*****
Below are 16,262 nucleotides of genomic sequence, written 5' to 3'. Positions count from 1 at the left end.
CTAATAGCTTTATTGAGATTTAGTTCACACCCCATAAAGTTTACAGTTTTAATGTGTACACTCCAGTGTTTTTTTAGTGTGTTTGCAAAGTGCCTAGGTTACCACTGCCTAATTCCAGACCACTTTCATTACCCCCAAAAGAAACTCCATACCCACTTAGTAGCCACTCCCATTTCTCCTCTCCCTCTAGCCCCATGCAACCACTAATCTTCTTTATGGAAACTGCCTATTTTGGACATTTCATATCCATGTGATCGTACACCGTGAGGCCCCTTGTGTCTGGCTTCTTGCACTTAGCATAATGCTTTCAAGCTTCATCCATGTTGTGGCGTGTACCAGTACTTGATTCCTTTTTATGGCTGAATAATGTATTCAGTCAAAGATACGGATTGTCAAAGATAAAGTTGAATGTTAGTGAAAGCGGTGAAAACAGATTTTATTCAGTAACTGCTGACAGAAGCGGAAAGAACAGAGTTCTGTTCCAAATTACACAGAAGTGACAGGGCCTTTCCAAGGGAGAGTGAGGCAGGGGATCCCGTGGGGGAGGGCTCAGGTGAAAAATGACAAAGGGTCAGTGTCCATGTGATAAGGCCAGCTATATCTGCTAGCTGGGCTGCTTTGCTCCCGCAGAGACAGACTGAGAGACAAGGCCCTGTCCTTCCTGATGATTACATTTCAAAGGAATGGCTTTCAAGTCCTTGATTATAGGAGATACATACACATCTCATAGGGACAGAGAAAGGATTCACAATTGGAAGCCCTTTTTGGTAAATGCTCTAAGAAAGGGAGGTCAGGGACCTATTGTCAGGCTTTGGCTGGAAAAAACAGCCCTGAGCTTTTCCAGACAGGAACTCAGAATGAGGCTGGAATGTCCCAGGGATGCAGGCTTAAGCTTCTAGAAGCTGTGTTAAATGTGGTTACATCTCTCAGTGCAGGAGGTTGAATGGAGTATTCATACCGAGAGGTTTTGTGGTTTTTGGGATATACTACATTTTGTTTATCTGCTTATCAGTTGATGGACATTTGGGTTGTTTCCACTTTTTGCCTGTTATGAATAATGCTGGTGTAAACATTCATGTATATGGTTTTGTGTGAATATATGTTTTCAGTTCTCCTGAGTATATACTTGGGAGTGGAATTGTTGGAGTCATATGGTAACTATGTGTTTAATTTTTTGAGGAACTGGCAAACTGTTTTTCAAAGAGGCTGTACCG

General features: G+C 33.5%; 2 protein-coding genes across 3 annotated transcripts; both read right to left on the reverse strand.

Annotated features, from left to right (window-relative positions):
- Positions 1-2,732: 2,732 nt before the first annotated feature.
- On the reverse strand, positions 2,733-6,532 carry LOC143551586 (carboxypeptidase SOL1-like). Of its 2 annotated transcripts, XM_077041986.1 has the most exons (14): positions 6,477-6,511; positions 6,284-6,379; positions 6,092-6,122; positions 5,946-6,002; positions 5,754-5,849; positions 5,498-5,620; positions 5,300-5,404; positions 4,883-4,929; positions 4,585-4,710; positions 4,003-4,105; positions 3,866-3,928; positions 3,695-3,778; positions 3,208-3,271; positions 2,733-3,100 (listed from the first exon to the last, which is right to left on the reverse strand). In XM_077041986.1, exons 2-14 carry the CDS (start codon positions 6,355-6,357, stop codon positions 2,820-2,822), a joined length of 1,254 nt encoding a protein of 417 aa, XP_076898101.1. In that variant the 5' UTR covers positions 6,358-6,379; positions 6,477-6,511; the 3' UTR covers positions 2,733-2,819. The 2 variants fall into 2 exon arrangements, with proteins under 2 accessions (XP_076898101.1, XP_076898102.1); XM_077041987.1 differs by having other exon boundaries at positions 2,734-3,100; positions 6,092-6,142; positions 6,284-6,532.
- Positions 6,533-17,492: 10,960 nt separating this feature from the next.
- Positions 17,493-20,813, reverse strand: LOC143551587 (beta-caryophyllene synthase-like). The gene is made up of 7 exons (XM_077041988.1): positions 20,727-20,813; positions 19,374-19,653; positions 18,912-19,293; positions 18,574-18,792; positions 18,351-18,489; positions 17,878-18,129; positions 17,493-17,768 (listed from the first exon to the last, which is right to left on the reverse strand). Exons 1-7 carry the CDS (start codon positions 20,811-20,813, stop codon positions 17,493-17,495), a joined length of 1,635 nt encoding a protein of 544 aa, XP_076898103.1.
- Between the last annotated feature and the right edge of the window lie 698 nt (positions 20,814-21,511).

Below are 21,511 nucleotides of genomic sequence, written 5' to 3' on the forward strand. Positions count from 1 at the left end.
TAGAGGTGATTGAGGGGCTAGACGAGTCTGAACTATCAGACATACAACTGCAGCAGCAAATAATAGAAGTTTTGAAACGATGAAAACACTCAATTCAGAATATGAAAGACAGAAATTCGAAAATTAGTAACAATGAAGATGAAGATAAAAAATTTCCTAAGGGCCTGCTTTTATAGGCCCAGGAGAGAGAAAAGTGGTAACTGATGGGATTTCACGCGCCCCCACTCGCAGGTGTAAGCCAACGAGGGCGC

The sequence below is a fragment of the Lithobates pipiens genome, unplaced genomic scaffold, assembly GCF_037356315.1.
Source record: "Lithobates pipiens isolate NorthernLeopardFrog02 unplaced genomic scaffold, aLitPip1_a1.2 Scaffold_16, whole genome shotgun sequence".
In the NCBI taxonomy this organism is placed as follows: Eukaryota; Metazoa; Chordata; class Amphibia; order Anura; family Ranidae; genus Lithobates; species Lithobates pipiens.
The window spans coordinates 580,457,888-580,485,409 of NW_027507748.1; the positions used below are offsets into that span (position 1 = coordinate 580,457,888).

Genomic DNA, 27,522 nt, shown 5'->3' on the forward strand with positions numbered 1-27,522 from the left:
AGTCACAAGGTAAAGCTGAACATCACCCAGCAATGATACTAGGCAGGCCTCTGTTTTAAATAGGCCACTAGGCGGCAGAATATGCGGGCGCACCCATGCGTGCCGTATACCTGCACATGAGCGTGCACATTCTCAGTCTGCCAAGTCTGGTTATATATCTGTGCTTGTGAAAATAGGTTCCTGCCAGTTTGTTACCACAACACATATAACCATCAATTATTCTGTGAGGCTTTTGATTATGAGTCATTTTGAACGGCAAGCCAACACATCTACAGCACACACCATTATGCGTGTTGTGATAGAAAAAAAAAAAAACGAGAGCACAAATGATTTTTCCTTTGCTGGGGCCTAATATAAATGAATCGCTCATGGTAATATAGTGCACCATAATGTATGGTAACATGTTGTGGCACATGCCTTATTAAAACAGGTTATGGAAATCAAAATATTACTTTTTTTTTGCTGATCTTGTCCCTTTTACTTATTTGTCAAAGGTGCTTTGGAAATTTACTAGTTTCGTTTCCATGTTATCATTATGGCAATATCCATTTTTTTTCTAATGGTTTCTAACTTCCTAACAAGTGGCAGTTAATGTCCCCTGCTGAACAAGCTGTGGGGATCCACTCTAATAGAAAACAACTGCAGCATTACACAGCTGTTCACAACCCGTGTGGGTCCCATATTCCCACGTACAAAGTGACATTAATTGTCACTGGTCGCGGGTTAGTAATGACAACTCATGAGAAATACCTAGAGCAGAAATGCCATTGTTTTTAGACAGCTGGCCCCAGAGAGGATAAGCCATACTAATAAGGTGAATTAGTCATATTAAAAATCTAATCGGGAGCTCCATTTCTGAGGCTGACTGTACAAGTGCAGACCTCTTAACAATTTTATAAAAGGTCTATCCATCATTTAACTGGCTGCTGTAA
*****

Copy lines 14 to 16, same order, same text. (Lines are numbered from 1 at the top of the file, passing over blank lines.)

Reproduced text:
In the NCBI taxonomy this organism is placed as follows: Eukaryota; Metazoa; Chordata; class Amphibia; order Anura; family Ranidae; genus Lithobates; species Lithobates pipiens.
The window spans coordinates 580,457,888-580,485,409 of NW_027507748.1; the positions used below are offsets into that span (position 1 = coordinate 580,457,888).

Genomic DNA, 27,522 nt, shown 5'->3' on the forward strand with positions numbered 1-27,522 from the left: